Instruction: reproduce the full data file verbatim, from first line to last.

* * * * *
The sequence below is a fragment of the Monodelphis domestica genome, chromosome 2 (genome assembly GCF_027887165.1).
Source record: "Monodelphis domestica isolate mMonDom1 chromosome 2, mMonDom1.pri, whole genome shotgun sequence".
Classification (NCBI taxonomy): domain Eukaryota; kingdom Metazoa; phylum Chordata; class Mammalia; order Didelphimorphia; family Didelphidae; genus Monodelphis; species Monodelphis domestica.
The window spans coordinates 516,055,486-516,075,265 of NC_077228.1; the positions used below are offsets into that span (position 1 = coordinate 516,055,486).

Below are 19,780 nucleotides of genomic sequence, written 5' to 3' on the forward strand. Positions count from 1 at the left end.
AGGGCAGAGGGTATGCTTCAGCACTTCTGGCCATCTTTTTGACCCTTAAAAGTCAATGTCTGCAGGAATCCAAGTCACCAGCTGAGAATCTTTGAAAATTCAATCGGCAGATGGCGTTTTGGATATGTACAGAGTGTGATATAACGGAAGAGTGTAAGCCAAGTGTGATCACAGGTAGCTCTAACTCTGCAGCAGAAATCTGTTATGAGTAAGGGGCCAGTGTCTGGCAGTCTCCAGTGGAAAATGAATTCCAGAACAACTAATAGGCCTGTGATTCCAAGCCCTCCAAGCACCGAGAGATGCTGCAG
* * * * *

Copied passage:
The sequence below is a fragment of the Monodelphis domestica genome, chromosome 2 (genome assembly GCF_027887165.1).
Source record: "Monodelphis domestica isolate mMonDom1 chromosome 2, mMonDom1.pri, whole genome shotgun sequence".
Classification (NCBI taxonomy): domain Eukaryota; kingdom Metazoa; phylum Chordata; class Mammalia; order Didelphimorphia; family Didelphidae; genus Monodelphis; species Monodelphis domestica.
The window spans coordinates 516,055,486-516,075,265 of NC_077228.1; the positions used below are offsets into that span (position 1 = coordinate 516,055,486).

Below are 19,780 nucleotides of genomic sequence, written 5' to 3' on the forward strand. Positions count from 1 at the left end.
AGGGCAGAGGGTATGCTTCAGCACTTCTGGCCATCTTTTTGACCCTTAAAAGTCAATGTCTGCAGGAATCCAAGTCACCAGCTGAGAATCTTTGAAAATTCAATCGGCAGATGGCGTTTTGGATATGTACAGAGTGTGATATAACGGAAGAGTGTAAGCCAAGTGTGATCACAGGTAGCTCTAACTCTGCAGCAGAAATCTGTTATGAGTAAGGGGCCAGTGTCTGGCAGTCTCCAGTGGAAAATGAATTCCAGAACAACTAATAGGCCTGTGATTCCAAGCCCTCCAAGCACCGAGAGATGCTGCAG